The Telegraph
Since 1st March, 1999
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- What does it mean to be under eighteen and on the move'

On the Black Diamond Express to Asansol, three glimpses of the same child. He is about four years old ' dirty, dressed in oversize rags, crippled by polio. First, he scampers into the compartment, with a little broom and on all fours like a baby lemur, sweeps the floor briskly and thoroughly, stuffs the recyclable refuse into his baggy shirt, tied tightly round his waist so that things don't fall out. And then he begs for his wages. Second, just outside the toilet, with his broom tucked under an arm, he is deftly counting his earnings. His eyes are cold and alert, and he is entirely numerate. Third, as the train stops at Durgapur, he tumbles expertly out onto the platform, where three other boys are waiting for him. They are not yet in their teens, also dirty and in oversize rags, but not crippled. They are all carrying behind them, inside their shirts, huge numbers of empty mineral-water bottles, which make them look like hunchbacks. Each of them has a broom as well. One of them picks up the crippled boy who then rides on the older boy's shoulders, beating on the older boy's head as if it were a tom-tom. They disappear down the platform, out of the frame of the train window, giggling and chatting and skipping. It is as if the station belongs to them.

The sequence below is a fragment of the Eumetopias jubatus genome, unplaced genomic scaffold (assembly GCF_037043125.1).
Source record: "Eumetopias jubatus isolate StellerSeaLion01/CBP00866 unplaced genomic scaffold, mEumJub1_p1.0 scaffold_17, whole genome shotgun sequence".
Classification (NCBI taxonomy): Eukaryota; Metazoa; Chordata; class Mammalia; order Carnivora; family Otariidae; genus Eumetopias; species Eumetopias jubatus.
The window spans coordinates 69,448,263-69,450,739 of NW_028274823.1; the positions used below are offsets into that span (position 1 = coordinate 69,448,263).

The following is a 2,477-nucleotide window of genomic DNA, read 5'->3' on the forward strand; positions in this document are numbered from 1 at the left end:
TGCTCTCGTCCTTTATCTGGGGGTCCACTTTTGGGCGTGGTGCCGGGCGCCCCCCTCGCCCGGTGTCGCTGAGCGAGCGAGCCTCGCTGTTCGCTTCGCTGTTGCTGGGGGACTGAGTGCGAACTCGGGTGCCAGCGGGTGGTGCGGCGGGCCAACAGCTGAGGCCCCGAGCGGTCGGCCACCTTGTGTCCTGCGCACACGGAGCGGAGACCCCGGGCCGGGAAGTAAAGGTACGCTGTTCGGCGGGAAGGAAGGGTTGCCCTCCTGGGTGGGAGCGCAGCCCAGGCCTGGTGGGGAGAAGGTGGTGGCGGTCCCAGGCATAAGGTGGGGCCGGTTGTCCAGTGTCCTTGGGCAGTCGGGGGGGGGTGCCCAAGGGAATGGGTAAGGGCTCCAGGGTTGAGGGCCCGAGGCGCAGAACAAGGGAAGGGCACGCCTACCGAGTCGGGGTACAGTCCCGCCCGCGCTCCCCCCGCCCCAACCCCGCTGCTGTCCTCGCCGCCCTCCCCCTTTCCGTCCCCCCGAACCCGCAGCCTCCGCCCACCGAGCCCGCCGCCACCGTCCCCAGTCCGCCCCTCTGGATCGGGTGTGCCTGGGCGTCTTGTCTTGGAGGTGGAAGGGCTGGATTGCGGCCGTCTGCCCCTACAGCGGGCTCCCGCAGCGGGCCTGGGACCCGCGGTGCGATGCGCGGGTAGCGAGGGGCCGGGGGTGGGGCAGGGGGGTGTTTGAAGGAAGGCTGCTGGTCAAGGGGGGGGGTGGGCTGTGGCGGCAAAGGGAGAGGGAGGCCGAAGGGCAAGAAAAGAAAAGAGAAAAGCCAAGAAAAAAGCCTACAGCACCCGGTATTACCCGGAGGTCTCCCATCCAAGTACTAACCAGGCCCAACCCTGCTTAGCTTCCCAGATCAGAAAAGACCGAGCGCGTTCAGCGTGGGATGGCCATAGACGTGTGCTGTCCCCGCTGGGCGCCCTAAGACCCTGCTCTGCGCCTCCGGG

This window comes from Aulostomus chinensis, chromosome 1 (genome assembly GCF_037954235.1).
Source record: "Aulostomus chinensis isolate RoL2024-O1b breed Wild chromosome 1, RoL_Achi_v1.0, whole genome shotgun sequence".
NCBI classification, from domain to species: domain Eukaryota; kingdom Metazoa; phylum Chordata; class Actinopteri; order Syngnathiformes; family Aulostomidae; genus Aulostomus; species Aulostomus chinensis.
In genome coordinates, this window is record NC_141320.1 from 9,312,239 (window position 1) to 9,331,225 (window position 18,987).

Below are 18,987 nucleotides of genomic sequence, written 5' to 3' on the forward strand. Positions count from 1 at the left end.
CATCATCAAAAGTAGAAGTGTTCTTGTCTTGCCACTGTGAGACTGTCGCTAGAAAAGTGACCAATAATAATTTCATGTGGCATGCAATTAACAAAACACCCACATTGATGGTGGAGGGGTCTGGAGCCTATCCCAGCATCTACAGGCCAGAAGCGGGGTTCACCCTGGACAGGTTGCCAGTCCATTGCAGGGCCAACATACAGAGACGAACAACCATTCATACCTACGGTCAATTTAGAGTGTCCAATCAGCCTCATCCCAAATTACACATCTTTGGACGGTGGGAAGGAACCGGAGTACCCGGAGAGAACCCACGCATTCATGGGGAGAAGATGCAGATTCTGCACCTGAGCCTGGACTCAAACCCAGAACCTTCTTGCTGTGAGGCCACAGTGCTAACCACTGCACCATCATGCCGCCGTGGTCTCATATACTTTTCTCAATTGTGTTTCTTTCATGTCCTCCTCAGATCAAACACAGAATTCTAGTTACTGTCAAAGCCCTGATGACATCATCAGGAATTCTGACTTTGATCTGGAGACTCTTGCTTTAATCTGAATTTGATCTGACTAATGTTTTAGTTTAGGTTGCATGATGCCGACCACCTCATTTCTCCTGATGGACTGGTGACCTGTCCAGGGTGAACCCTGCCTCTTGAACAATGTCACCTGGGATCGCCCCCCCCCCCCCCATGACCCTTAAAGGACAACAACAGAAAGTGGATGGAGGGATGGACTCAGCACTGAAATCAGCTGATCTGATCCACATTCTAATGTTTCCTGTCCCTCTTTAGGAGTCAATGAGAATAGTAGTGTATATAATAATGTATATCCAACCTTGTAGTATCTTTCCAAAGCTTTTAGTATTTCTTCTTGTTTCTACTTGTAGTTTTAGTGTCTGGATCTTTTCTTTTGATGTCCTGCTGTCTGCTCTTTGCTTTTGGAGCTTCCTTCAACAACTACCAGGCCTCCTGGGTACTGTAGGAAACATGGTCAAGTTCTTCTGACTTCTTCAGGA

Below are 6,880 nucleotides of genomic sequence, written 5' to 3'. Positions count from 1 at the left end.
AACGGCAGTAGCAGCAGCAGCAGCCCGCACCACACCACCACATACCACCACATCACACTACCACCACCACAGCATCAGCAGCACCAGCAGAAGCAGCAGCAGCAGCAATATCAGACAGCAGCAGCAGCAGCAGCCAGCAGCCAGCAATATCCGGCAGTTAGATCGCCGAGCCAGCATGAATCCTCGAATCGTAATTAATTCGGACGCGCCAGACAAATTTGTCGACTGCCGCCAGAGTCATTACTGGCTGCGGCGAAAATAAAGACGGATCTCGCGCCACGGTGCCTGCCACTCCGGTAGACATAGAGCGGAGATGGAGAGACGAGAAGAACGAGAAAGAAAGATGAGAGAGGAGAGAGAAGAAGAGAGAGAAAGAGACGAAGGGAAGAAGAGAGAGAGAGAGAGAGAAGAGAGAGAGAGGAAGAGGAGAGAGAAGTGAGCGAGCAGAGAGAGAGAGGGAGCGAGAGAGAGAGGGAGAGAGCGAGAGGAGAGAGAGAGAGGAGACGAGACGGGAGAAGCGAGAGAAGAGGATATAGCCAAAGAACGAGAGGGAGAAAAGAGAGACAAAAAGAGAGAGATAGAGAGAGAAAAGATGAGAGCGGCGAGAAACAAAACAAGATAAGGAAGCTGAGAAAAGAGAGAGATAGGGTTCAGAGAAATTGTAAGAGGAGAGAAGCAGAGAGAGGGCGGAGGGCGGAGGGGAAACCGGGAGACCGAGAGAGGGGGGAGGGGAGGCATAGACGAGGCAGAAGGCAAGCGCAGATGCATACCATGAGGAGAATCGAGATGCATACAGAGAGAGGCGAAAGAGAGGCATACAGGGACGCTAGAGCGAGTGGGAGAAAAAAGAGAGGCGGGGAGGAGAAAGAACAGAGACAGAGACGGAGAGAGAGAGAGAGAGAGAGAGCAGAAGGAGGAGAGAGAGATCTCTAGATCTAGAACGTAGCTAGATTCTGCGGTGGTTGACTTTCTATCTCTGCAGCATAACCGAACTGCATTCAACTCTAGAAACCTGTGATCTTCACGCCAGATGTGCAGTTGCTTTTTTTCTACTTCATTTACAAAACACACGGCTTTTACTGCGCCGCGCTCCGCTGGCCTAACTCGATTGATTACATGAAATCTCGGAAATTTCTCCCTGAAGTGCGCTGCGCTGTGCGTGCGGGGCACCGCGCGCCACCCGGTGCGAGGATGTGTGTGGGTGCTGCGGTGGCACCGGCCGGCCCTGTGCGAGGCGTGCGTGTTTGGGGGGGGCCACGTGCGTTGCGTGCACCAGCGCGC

But it doesn't, and they know this well. Yet they are beginning to be called the 'railway children' nowadays ' often to the chagrin of the railway officers' wives ' by the law-keepers, the media and the few NGOs who work with them. They are a growing, rag-tag band of children, numbering many thousands, who live, move and work across the length and breadth of the country, using its massive railways network ' the trains as well as the station premises ' to conduct the daily business of their lives. No exhaustive survey has been conducted yet of their numbers, histories and living conditions. But if you travel with your eyes open, then you will begin to see them everywhere; and in spite of being so dispersed and mobile, they are seen in little groups, so that it is possible to regard them as an identifiable community of children within the vast and varied universe of the homeless in India.